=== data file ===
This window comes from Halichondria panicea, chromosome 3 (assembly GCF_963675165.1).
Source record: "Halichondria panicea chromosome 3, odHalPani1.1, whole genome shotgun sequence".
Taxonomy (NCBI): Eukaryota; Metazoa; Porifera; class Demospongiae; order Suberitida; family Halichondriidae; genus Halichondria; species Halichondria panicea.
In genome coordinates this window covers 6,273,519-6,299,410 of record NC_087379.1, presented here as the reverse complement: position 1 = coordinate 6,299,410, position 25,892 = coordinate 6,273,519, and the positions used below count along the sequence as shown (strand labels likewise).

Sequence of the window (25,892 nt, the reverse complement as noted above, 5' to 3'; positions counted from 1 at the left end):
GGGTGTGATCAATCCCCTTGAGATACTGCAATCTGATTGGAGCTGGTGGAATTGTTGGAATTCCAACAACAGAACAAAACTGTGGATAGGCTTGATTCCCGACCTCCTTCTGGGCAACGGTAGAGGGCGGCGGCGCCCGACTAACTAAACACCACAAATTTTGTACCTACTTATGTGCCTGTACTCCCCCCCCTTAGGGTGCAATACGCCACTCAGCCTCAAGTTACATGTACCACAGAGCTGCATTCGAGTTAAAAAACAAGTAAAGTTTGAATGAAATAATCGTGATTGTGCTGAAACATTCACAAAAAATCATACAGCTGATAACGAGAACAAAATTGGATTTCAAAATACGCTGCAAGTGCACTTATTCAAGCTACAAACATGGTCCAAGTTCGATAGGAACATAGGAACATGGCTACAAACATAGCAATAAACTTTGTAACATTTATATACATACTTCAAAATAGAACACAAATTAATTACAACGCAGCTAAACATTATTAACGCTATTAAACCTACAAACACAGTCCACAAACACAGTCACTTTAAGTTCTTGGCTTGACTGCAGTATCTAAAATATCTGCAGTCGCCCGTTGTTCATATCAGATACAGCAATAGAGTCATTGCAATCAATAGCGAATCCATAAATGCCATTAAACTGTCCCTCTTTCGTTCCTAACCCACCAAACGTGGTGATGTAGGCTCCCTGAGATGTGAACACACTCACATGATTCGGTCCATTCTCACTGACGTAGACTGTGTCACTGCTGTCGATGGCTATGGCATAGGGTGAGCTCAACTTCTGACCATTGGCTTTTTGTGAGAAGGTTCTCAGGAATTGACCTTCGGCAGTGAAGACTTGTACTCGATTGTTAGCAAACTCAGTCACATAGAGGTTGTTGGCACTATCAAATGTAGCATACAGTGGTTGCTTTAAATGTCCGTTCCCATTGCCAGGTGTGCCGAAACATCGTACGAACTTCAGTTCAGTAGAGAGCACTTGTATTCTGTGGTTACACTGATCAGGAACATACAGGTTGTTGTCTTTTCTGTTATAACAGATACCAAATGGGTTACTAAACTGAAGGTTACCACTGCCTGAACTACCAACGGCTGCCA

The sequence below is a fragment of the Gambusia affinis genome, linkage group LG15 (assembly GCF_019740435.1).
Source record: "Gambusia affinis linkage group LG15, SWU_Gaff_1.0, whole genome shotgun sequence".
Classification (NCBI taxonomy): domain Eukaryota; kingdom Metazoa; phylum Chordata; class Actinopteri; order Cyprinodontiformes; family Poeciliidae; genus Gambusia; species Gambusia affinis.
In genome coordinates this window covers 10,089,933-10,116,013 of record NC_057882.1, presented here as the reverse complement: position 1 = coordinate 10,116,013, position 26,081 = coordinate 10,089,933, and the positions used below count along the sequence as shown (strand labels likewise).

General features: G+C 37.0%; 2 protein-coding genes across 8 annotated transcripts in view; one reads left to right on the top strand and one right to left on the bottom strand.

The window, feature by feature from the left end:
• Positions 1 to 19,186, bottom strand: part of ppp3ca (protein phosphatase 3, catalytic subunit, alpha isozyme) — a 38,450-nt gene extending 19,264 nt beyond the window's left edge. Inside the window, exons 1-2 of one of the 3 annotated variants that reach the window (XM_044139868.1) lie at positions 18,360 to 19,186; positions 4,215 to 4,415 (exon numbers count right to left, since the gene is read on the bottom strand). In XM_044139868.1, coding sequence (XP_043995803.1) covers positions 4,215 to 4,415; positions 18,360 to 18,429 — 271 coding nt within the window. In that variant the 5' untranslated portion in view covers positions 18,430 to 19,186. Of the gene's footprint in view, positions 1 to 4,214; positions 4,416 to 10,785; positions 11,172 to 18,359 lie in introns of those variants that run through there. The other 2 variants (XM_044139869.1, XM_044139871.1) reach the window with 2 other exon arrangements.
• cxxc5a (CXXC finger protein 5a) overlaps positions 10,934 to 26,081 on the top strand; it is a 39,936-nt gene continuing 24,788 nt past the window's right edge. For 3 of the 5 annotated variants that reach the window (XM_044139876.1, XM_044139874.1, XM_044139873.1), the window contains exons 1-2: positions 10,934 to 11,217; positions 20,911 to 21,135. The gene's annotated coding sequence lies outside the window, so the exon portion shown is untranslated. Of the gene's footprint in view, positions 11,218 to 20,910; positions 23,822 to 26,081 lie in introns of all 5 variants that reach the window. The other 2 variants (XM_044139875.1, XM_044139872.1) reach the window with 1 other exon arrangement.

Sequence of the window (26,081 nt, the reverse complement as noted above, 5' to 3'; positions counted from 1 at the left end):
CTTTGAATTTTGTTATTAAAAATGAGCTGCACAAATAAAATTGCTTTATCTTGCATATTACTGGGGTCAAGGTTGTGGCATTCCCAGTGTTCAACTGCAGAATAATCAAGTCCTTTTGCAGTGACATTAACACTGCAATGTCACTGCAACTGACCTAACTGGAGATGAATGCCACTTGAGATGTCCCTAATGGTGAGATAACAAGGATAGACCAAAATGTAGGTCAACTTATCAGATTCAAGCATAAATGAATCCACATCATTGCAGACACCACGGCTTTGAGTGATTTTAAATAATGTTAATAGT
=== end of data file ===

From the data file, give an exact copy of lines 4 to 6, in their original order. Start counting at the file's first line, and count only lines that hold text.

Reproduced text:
In genome coordinates this window covers 6,273,519-6,299,410 of record NC_087379.1, presented here as the reverse complement: position 1 = coordinate 6,299,410, position 25,892 = coordinate 6,273,519, and the positions used below count along the sequence as shown (strand labels likewise).

Sequence of the window (25,892 nt, the reverse complement as noted above, 5' to 3'; positions counted from 1 at the left end):
GGGTGTGATCAATCCCCTTGAGATACTGCAATCTGATTGGAGCTGGTGGAATTGTTGGAATTCCAACAACAGAACAAAACTGTGGATAGGCTTGATTCCCGACCTCCTTCTGGGCAACGGTAGAGGGCGGCGGCGCCCGACTAACTAAACACCACAAATTTTGTACCTACTTATGTGCCTGTACTCCCCCCCCTTAGGGTGCAATACGCCACTCAGCCTCAAGTTACATGTACCACAGAGCTGCATTCGAGTTAAAAAACAAGTAAAGTTTGAATGAAATAATCGTGATTGTGCTGAAACATTCACAAAAAATCATACAGCTGATAACGAGAACAAAATTGGATTTCAAAATACGCTGCAAGTGCACTTATTCAAGCTACAAACATGGTCCAAGTTCGATAGGAACATAGGAACATGGCTACAAACATAGCAATAAACTTTGTAACATTTATATACATACTTCAAAATAGAACACAAATTAATTACAACGCAGCTAAACATTATTAACGCTATTAAACCTACAAACACAGTCCACAAACACAGTCACTTTAAGTTCTTGGCTTGACTGCAGTATCTAAAATATCTGCAGTCGCCCGTTGTTCATATCAGATACAGCAATAGAGTCATTGCAATCAATAGCGAATCCATAAATGCCATTAAACTGTCCCTCTTTCGTTCCTAACCCACCAAACGTGGTGATGTAGGCTCCCTGAGATGTGAACACACTCACATGATTCGGTCCATTCTCACTGACGTAGACTGTGTCACTGCTGTCGATGGCTATGGCATAGGGTGAGCTCAACTTCTGACCATTGGCTTTTTGTGAGAAGGTTCTCAGGAATTGACCTTCGGCAGTGAAGACTTGTACTCGATTGTTAGCAAACTCAGTCACATAGAGGTTGTTGGCACTATCAAATGTAGCATACAGTGGTTGCTTTAAATGTCCGTTCCCATTGCCAGGTGTGCCGAAACATCGTACGAACTTCAGTTCAGTAGAGAGCACTTGTATTCTGTGGTTACACTGATCAGGAACATACAGGTTGTTGTCTTTTCTGTTATAACAGATACCAAATGGGTTACTAAACTGAAGGTTACCACTGCCTGAACTACCAACGGCTGCCA